At night a Botanic Garden is a place of scents and secrets, where visitors can roam following the smells of the roses and lavender. This year a colourful illumination led visitors through the garden on a path of food experiences and narratives.
Food Security is our subject and in the BigPicnic project we’ve been asking our audiences and partners how they eat, what they eat, what food means to them, how we can protect our food sources and what they think is the future of food. During this Museum Night we wanted to show these conversations. Visitors were drawn into the dark garden to illuminated edible plants, each of which visitors could look up in a foraging booklet titled “By the table” containing descriptions, anecdotes and recipes. Between the floral points we placed a number of film screens.
Under the beech trees we presented our film “Around the Table”. This is a compilation of interviews held with co-creation partners and friends involved in the BigPicnic project. Each tells the story of a moment of change, when the speaker started to think about food differently. Among others an organic farmer describes the transition from conventional to organic, a Warsaw Uprising insurgent tells of hunger, an ethnobotanist speaks of collecting wild edible plants, and a horticulturalist remembers moving from a rural to urban environment.
Photo credit: Krystyna Jędrzejewska-Szmek
Each interview was recorded in one session in easy conversation around the speaker’s table. The films are also exhibited on a table, this draws viewers to the intimacy of the conversation. Magda, one of our team members, spent the evening talking to visitors by the table. These conversations brought the table to life, with many visitors sharing their food stories, experiences and queries.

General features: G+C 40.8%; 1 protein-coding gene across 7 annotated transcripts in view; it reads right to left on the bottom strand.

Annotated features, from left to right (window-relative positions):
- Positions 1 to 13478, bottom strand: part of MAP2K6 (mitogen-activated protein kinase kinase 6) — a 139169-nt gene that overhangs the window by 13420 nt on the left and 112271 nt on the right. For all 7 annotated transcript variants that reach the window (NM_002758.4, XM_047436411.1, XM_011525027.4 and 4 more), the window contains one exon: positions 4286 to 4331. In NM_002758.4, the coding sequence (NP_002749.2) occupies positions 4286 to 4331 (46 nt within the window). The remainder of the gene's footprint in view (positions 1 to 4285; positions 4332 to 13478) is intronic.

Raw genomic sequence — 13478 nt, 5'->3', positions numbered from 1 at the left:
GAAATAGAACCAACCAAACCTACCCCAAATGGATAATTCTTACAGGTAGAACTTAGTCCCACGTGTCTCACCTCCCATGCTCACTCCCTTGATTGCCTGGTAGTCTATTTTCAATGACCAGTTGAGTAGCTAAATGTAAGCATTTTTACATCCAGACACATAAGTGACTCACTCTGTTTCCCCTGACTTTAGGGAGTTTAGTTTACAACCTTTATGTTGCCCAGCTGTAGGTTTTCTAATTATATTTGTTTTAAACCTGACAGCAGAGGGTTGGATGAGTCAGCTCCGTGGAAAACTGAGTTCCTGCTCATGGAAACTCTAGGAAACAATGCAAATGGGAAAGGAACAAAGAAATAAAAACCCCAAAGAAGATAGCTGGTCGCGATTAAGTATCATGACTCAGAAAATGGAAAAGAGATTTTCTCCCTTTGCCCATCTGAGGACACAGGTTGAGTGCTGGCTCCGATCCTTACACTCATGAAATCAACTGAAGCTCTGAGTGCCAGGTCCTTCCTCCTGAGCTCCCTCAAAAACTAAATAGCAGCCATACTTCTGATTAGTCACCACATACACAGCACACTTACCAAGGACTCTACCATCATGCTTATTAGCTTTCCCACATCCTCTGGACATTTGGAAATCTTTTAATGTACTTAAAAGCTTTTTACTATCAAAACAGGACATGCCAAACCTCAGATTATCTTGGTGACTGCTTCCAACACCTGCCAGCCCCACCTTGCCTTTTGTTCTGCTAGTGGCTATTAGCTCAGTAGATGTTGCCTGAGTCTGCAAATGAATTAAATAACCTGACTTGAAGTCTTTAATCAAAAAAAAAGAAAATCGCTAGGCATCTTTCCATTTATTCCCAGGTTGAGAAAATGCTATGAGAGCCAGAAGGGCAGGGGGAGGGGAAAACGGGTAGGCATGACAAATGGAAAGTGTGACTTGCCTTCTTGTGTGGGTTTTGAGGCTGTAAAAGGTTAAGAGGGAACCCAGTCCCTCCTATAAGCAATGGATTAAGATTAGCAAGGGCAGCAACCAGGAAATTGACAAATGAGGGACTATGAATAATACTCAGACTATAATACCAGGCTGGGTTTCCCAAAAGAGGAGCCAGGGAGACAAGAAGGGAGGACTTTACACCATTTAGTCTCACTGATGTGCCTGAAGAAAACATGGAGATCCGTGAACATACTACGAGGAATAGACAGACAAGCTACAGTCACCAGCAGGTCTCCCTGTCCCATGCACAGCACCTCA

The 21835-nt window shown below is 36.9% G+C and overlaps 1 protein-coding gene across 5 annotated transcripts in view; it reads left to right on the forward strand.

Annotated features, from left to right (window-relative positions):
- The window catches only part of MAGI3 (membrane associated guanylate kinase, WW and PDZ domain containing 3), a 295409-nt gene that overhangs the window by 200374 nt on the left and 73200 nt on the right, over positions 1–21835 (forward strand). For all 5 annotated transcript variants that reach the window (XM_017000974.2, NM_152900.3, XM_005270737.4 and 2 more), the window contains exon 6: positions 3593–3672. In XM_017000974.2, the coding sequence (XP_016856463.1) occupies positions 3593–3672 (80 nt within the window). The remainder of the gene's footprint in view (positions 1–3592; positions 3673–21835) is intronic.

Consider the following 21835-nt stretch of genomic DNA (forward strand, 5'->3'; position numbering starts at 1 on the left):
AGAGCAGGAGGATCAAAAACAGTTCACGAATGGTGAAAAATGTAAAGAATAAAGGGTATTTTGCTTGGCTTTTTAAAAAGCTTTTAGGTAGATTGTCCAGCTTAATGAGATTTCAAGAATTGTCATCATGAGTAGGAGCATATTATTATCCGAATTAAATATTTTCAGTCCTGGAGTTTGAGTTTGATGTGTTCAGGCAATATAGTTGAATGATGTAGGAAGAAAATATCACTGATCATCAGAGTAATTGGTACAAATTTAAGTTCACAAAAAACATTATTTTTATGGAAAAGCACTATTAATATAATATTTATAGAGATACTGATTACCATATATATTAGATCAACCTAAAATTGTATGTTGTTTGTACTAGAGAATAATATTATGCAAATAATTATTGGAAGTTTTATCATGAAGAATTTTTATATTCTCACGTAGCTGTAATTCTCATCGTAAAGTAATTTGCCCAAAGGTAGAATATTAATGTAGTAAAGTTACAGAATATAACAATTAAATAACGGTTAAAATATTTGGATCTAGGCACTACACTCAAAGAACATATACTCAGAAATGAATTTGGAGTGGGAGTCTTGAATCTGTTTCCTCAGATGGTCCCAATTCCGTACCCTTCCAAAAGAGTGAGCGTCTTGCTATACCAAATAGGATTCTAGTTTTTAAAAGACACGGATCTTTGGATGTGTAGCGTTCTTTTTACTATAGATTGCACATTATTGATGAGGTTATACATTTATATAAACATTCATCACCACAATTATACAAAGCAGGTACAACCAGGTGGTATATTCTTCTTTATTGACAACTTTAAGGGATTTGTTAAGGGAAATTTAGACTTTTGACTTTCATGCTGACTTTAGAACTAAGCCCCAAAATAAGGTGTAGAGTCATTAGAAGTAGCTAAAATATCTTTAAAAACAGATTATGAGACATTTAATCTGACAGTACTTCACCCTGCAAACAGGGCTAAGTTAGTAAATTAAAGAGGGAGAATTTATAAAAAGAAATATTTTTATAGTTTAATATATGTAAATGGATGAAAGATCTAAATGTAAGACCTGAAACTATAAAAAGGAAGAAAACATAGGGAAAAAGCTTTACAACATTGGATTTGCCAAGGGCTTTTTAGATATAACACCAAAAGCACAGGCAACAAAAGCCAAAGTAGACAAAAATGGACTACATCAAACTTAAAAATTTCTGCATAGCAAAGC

In the pergola, in another area of the Garden, we presented the digital narratives collected by Meise Botanic Garden when working with the Brussels African Community titled “The Face behind the Food”. These stories also focus on change, relocating and food memories. The combination of these two sets of films, each telling stories of change and food, brought a wider, international perspective to the Polish experiences.
In the open air kitchen Iwa, an ethnobotanist working for our team, served herbal infusions from wild edible plants. Iwa captivated her audience with stories of food and herbs gathered in Eastern Poland, Western Ukraine and the North Caucasus Republic of Dagestan.
Finally, at the end of the route through the garden, we invited two food trucks to serve food to our guests. By their stalls we placed boards with stories of the owners’ immigration and food experiences. Museum Night is always a popular event, bringing between 2000-3000 visitors into our garden. Due to the nature of the event these are often people who have not visited the garden before.
The films “Around the Table” will be shown in different locations in the next months, with screenings planned at a community picnic and at a community centre.